The relationship between the postoperative first-month Self-Care Agency scores and the general health problems scores of the EORTC QLQ-CR29 scale was negative and weak (P = .024). Relationships were also negative and weak between the postoperative third-month Self-Care Agency scores and the general health problems scores of the EORTC QLQ-CR29 (P = .031) as well as the postoperative sixth-month Self-Care Agency scores and the general health problems scores of the EORTC QLQ-CR29 (P = .009) (Table 7).

Discussion

Change in quality of life according to time. In this study, EORTC QLQ-C30 subdimension scores decreased in the first month postoperatively but significantly increased in the third and sixth months (Table 3). Gervaz et al28 conducted a follow-up study with 20 patients with rectal cancer after abdominoperineal resection surgery; 1-year (first month, sixth month, and 12th month) evaluations of quality of life using EORTC QLQ-C30 and EORTC QLQ-CR38 found that there was a significant increase in general health perception, physical function, and role function subdimension scores over time. In a follow-up study conducted by Carlsson et al18 with 57 patients with rectal cancer using the SF36 quality of life scale, the scores on 6 (except general health and mental health) of 8 subdimensions (physical function, role constraint-physical, pain, vitality/fatigue, social function, role constraint-emotional, mental health, and general health perception) decreased significantly; however, it was found that there was a significant increase in the scores in the sixth month after ostomy surgery. 

In a 1-year follow-up study (preoperative period and postoperative second, sixth, and 12th months) conducted by Ito et al17 using the SF36 Quality of Life Scale in 18 patients with rectal cancer who underwent surgery, it was found that the SF36 scores decreased in the second month after colostomy surgery; however, the scores increased to the preoperative level in the sixth and 12th months. In addition, Ito et al17 also reported all the following results. There was a significant improvement in mental health, pain, and fitness subdimensions in the sixth and 12th months, and the scores reached a level higher than that in the preoperative period. Role function subdimension scores of 7 patients who participated in all 4 periods of that study was 25.6 ± 16.8 in the postoperative second month and increased to 42.1 ± 10.3 in the postoperative 12th month. Patients’ score from the pain subdimension of the SF36 scale was 43.7 ± 14.0 in the preoperative period and significantly (P = .02) increased to 49.9 ± 11.3 in the sixth month and to 51.2 ± 11.8 in the 12th month. In addition, scores from the cognitive function subdimension were 43.8 ± 15.5 in the postoperative second month and increased to 51.0 ± 12.0 in the sixth month and to 55.1 ± 9.4 in the 12th month.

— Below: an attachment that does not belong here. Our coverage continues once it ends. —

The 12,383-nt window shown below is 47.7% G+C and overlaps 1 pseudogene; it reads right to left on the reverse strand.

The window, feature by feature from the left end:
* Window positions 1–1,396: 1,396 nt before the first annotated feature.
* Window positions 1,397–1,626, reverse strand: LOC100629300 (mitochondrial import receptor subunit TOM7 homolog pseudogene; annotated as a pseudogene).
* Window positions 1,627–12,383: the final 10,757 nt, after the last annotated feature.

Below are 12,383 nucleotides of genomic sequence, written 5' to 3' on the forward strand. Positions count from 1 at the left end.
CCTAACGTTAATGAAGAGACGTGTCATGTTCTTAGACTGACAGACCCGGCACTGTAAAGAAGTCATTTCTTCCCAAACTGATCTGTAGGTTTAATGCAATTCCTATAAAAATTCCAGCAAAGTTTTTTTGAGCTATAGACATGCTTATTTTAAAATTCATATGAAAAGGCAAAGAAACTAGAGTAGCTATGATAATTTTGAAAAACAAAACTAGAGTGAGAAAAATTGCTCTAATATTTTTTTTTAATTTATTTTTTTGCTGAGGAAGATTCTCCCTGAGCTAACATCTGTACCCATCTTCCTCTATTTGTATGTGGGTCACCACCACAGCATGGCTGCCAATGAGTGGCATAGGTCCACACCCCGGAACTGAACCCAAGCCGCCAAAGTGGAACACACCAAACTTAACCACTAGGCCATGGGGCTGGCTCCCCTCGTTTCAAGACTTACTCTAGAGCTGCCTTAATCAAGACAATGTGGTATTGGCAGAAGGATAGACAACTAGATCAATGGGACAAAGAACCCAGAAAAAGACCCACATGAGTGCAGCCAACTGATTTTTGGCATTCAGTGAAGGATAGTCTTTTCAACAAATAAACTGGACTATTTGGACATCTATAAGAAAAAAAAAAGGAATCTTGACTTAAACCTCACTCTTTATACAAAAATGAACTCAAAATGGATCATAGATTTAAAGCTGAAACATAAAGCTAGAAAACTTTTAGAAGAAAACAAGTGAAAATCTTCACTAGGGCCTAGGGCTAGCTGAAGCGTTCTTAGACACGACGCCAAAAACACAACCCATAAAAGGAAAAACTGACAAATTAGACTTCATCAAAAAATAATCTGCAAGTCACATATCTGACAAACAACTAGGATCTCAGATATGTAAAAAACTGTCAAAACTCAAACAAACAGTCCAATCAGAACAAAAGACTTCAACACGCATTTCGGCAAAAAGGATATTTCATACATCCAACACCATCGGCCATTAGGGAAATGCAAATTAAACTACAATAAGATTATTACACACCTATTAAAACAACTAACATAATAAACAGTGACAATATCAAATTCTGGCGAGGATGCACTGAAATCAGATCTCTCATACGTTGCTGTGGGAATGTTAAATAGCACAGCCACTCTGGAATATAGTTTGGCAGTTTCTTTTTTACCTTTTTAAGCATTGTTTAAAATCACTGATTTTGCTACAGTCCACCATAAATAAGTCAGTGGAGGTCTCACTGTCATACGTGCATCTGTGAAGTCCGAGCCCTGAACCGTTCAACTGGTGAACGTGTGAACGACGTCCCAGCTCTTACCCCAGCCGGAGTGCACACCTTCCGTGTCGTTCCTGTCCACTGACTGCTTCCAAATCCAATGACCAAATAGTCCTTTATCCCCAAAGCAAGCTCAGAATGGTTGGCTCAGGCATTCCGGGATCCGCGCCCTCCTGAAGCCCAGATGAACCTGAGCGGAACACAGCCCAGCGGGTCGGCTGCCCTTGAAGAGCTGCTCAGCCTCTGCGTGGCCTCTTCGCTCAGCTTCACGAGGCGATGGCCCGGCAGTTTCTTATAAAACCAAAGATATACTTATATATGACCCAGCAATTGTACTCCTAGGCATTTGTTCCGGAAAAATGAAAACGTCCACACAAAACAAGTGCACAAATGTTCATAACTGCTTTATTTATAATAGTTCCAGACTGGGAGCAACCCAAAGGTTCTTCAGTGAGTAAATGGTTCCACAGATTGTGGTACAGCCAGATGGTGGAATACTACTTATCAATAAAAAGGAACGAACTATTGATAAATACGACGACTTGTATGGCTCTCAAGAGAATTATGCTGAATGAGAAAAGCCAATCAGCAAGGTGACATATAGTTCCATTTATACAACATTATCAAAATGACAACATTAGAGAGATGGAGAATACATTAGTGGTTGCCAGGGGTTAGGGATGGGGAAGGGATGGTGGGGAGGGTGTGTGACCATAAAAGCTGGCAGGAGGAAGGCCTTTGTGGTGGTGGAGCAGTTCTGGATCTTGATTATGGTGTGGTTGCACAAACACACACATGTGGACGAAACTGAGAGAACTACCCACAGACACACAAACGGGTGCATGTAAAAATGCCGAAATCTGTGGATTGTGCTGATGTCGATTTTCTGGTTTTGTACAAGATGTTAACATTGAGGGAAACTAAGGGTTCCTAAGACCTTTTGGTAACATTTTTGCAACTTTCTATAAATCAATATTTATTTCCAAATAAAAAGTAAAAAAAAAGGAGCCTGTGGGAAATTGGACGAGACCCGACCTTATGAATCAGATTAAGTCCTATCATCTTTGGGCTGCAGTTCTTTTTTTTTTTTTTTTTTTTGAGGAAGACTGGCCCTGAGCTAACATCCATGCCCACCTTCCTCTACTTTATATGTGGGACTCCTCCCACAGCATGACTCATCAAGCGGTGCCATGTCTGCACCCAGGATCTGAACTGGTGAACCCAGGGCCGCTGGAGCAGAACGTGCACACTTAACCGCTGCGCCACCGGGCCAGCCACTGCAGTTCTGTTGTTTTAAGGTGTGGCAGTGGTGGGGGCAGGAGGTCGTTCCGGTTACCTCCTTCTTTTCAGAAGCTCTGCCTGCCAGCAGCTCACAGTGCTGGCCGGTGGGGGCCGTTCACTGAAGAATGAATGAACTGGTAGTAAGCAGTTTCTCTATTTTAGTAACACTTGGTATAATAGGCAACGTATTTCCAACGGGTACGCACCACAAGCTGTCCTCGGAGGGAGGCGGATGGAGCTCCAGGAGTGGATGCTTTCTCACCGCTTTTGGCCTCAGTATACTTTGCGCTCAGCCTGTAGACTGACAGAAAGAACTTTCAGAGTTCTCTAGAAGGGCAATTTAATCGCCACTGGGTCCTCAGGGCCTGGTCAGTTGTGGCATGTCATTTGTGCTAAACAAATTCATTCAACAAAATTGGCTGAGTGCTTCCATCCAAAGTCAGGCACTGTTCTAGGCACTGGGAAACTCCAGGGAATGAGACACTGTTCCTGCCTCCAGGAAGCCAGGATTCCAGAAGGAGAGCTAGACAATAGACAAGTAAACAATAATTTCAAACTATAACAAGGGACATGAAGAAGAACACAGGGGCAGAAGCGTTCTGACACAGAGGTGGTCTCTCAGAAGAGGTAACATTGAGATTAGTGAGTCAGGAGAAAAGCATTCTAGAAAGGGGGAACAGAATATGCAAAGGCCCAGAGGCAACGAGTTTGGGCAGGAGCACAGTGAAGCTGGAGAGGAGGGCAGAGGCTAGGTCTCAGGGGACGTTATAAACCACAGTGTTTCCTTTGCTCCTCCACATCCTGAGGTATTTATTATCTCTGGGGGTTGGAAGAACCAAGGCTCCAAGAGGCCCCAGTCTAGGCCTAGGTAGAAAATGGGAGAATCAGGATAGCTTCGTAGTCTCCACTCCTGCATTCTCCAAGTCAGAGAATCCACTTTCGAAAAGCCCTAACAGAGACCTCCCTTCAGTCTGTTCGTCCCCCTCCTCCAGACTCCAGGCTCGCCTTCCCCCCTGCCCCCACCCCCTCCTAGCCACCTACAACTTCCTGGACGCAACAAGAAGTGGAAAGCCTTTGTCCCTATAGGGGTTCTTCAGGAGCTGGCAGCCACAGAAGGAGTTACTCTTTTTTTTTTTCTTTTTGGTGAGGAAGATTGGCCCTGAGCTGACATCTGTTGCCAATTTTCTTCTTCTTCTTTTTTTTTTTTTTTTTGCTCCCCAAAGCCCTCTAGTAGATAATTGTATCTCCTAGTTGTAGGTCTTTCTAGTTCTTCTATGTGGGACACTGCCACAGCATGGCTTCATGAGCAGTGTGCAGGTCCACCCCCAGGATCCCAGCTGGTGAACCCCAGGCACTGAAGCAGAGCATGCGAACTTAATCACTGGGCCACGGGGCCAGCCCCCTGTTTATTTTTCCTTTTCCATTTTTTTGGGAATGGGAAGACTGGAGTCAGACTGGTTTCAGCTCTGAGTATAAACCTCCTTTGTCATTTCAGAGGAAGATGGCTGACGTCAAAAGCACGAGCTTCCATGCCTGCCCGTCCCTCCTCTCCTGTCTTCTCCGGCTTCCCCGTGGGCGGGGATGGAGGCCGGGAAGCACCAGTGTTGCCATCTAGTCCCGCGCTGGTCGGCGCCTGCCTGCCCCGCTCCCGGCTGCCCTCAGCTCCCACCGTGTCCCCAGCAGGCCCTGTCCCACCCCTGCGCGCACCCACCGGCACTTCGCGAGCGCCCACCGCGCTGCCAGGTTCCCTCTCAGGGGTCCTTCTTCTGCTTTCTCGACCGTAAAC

The findings of the current study are similar to the results in the above-mentioned studies. However, Johansson et al14 found dissimilar results. That prospective and longitudinal study sought to determine the effect of changes in quality of life, fatigue, illness perception, and self-efficacy within 1 year after colorectal cancer surgery. It also evaluated self-efficacy, fatigue, and illness perception in the third and 12th months postoperatively. The study was carried out with 39 patients with colorectal cancer using the EORTC QLQ-C30 Revised Illness Perception Questionnaire and Maintain Function Scale. It was found that the self-efficacy of patients decreased in the 12th month compared with the third month; however, there was no significant change in quality of life.

The EORTC QLQ-C30 symptom control, fatigue, and pain scores of patients included in the current study were high in the postoperative first month and decreased significantly in the sixth month (Table 3). Likewise, there was a significant decrease in EORTC QLQ-CR29 excretory system pleasure compared with the preoperative period (Table 4). In the 1-year follow-up study conducted by Gervaz et al,28 there was a significant decrease in symptom scale scores, such as fatigue and sleep disorders, over time. These findings are consistent with current study findings.